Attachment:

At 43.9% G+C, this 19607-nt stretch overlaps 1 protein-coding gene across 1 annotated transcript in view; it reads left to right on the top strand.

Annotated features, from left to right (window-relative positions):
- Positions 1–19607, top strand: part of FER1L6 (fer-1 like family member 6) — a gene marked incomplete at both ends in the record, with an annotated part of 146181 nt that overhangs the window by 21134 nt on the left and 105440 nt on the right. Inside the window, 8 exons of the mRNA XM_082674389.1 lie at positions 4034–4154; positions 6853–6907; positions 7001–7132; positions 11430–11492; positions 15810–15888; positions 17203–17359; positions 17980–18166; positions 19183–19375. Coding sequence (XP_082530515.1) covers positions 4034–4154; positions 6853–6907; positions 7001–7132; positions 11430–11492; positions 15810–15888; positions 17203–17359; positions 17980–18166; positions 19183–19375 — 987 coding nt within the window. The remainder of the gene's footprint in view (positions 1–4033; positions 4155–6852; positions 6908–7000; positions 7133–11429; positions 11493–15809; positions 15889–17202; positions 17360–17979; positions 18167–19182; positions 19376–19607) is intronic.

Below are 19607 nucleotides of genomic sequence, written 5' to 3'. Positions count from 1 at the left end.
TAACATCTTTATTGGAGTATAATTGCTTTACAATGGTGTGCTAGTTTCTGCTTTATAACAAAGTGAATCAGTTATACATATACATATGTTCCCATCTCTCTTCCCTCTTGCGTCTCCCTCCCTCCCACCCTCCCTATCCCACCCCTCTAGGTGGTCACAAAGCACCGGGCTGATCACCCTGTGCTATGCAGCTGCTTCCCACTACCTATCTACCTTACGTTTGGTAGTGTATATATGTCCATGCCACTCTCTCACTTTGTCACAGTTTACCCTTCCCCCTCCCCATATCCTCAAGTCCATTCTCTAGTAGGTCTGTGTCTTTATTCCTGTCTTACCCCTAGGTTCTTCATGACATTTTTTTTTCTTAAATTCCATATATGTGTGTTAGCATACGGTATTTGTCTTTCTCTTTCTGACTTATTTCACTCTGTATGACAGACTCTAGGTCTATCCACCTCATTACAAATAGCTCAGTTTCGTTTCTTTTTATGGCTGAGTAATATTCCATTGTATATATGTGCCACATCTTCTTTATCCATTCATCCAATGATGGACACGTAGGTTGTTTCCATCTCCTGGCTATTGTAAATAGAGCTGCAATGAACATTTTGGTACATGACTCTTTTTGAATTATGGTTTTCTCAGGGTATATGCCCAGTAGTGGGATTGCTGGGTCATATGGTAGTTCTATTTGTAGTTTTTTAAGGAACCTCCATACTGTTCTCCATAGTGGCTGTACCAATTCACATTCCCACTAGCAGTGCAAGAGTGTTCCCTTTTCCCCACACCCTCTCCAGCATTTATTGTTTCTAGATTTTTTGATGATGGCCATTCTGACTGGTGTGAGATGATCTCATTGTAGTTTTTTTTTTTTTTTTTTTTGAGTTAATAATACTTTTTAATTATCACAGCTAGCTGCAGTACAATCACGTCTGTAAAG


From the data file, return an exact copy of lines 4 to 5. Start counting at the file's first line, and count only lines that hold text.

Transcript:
Below are 19607 nucleotides of genomic sequence, written 5' to 3'. Positions count from 1 at the left end.
TAACATCTTTATTGGAGTATAATTGCTTTACAATGGTGTGCTAGTTTCTGCTTTATAACAAAGTGAATCAGTTATACATATACATATGTTCCCATCTCTCTTCCCTCTTGCGTCTCCCTCCCTCCCACCCTCCCTATCCCACCCCTCTAGGTGGTCACAAAGCACCGGGCTGATCACCCTGTGCTATGCAGCTGCTTCCCACTACCTATCTACCTTACGTTTGGTAGTGTATATATGTCCATGCCACTCTCTCACTTTGTCACAGTTTACCCTTCCCCCTCCCCATATCCTCAAGTCCATTCTCTAGTAGGTCTGTGTCTTTATTCCTGTCTTACCCCTAGGTTCTTCATGACATTTTTTTTTCTTAAATTCCATATATGTGTGTTAGCATACGGTATTTGTCTTTCTCTTTCTGACTTATTTCACTCTGTATGACAGACTCTAGGTCTATCCACCTCATTACAAATAGCTCAGTTTCGTTTCTTTTTATGGCTGAGTAATATTCCATTGTATATATGTGCCACATCTTCTTTATCCATTCATCCAATGATGGACACGTAGGTTGTTTCCATCTCCTGGCTATTGTAAATAGAGCTGCAATGAACATTTTGGTACATGACTCTTTTTGAATTATGGTTTTCTCAGGGTATATGCCCAGTAGTGGGATTGCTGGGTCATATGGTAGTTCTATTTGTAGTTTTTTAAGGAACCTCCATACTGTTCTCCATAGTGGCTGTACCAATTCACATTCCCACTAGCAGTGCAAGAGTGTTCCCTTTTCCCCACACCCTCTCCAGCATTTATTGTTTCTAGATTTTTTGATGATGGCCATTCTGACTGGTGTGAGATGATCTCATTGTAGTTTTTTTTTTTTTTTTTTTTGAGTTAATAATACTTTTTAATTATCACAGCTAGCTGCAGTACAATCACGTCTGTAAAG